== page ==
Sen. Ted Stevens' reputation for bringing home the bacon may have been the thing that resonated most with Alaska voters in the days leading up to the election.
Stevens appeared to be trailing before Tuesday, but with nearly all precincts reporting he held a razor-thin lead today over Democrat Mark Begich, a popular two-term Anchorage mayor.
With 99 percent of precincts reporting today, Stevens led with 48 percent of the vote compared to 47 percent for Begich, with only about 3,500 votes separating the two. His political future hangs in the balance with the counting of roughly 40,000 absentee ballots, as well as 9,000 early votes and questioned ballots. Those votes won't be counted for days.
If Stevens prevails, he would be the first convicted felon to be re-elected to the U.S. Senate. But Stevens' Senate colleagues also could expel him, putting an end to the longest run by a Republican in the history of the Senate.
Stevens, with 40 years in the Senate, reminded voters in the days leading up to the election of his skill in steering federal dollars to Alaska, said Stephen Haycox, a University of Alaska Anchorage history professor.
"Remember in the Thursday-night debate with Mark Begich he reminded us that 40 percent of all jobs in Alaska are related to the federal appropriation," Haycox said. "Alaska is sitting on a very narrow economy. If those federal jobs go away, there are not other jobs to replace them."
Stevens underscored that point in a two-minute infomercial aired the day before the election. He told voters he had recently secured $200 million for the Alaska military.
According to Citizens Against Government Waste, Stevens is the nation's pork king. He helped secure nearly $380 million in pork for Alaska in 2008, amounting to $556 for each Alaska citizen, the taxpayer watchdog group said.
A University of Alaska Anchorage study also found that federal spending has doubled in the past 20 years. The study said in 2002 the federal government spent $7.6 billion in Alaska, accounting for one in three jobs.
Voters in the days before the election weren't likely to tell pollsters they were going to vote for a convicted felon, Haycox said, but in the privacy of the voting booth the importance of having a job and the economic well-being of the state won out.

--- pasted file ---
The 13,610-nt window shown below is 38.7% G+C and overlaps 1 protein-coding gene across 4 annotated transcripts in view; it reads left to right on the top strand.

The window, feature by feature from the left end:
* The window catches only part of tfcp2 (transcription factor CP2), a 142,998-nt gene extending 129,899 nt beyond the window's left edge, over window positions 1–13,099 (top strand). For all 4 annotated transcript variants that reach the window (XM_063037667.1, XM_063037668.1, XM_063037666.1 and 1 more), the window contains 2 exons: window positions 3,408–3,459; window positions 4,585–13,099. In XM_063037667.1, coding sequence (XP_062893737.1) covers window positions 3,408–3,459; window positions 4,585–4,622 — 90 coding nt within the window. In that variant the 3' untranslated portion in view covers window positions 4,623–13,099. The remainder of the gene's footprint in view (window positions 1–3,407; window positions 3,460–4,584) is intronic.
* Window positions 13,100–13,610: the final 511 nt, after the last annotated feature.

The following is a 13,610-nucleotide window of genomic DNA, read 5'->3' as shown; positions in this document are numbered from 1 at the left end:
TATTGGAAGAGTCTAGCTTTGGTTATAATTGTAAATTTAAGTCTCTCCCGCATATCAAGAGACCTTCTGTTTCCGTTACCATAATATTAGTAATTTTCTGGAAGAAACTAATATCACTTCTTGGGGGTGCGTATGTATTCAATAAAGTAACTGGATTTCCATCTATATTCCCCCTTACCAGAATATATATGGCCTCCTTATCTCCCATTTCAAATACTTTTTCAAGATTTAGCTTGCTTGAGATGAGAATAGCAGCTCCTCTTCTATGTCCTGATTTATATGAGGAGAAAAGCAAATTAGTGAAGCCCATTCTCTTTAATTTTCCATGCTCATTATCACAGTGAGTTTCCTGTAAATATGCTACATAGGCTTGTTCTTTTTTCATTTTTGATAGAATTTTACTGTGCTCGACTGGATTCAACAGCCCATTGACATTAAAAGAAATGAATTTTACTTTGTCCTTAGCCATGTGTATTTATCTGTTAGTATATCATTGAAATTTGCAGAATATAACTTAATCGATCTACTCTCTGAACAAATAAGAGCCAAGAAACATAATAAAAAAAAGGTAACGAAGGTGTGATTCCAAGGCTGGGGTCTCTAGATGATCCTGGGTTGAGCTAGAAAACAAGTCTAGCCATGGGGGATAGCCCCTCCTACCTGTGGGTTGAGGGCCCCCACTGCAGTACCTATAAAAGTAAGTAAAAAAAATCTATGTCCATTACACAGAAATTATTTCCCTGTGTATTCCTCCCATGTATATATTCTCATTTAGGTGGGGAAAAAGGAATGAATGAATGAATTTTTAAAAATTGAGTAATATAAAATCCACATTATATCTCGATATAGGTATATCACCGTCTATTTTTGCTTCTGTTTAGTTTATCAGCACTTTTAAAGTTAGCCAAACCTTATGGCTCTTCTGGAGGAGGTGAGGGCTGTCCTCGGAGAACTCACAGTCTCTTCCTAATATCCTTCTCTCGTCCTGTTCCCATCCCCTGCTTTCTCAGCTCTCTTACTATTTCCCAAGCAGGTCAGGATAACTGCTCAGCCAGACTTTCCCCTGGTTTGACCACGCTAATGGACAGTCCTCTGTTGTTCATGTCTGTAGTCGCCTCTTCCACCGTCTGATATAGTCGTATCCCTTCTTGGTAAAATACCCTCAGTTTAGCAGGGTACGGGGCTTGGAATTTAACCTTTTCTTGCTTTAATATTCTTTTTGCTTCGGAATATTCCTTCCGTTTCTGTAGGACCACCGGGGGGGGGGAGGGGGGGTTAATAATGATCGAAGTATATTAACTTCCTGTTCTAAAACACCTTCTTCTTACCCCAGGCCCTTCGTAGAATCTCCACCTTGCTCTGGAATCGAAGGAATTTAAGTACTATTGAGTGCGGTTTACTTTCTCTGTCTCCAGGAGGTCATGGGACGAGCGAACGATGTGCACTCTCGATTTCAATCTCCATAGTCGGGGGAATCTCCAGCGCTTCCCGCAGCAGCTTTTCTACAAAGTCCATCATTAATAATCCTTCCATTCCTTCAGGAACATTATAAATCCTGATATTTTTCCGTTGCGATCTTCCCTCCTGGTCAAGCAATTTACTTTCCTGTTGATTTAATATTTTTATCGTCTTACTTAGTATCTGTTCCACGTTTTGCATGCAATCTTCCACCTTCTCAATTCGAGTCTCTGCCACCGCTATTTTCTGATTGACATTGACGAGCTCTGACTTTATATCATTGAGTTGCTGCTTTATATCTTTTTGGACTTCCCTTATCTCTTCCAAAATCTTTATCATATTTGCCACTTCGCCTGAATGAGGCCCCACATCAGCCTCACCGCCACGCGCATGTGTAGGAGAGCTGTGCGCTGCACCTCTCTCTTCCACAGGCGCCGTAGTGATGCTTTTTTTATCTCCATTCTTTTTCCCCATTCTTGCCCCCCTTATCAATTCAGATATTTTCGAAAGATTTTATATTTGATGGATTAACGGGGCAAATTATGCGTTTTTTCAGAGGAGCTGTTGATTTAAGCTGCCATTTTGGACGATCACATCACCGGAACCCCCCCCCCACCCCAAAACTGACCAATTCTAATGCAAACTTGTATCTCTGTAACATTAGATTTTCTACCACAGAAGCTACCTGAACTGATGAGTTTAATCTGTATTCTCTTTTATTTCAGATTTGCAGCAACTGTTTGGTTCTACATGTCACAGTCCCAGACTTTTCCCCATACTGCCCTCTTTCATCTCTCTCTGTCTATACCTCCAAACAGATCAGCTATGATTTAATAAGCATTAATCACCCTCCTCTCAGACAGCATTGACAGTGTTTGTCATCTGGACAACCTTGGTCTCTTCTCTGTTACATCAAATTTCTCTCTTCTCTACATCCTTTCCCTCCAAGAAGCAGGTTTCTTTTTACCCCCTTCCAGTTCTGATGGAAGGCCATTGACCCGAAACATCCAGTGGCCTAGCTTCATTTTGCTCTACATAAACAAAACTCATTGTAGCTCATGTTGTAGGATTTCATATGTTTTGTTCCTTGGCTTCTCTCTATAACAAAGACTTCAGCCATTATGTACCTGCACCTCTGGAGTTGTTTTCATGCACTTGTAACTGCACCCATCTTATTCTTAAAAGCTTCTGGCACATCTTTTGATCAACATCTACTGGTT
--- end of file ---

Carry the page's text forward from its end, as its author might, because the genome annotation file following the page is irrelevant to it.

When it came right down to it, many Alaskans probably didn't feel that what Stevens did was all that wrong, Haycox said, certainly not rising to the level of sacrificing the politician they fondly call "Uncle Ted."
Stevens last week was convicted of seven felonies for failing to disclose more than $250,000 in gifts and services from former friend and oil services company executive Bill Allen.
Haycox said the law requires that Stevens disclose any gifts valued at as little as $250 dollars - a threshold that Haycox described as "incredibly low."
"They are violations of law but many Alaskans look at that and say 'wait a minute, this is not a second home or a private airplane. This is a Barcalounger for crying out loud,'" Haycox said. "It's not like this guy goes out and steals cars. It is like his friend made some gifts and then was pretty deliberate about covering some of that up."
In Alaska, where oil taxes account for 85 percent of the state's general revenue, there are some Republicans who simply won't vote for a Democrat, Haycox said. That's because when it comes to regulation and taxation, Republicans and the oil industry think the same way, he said.
"We are extremely vulnerable and dependent here on federal money and oil money," Haycox said.
Stevens chose to make no public appearances or make any statements Wednesday. He was spending time relaxing with family, said spokesman Aaron Saunders.
Begich was expected to hold an afternoon news conference.
The Stevens campaign predicted Wednesday that Stevens would remain on top when all the votes are tallied.
"Yesterday, Alaskans finally had their say and the voters stood by Ted Stevens," campaign manager Mike Tibbles said in a statement.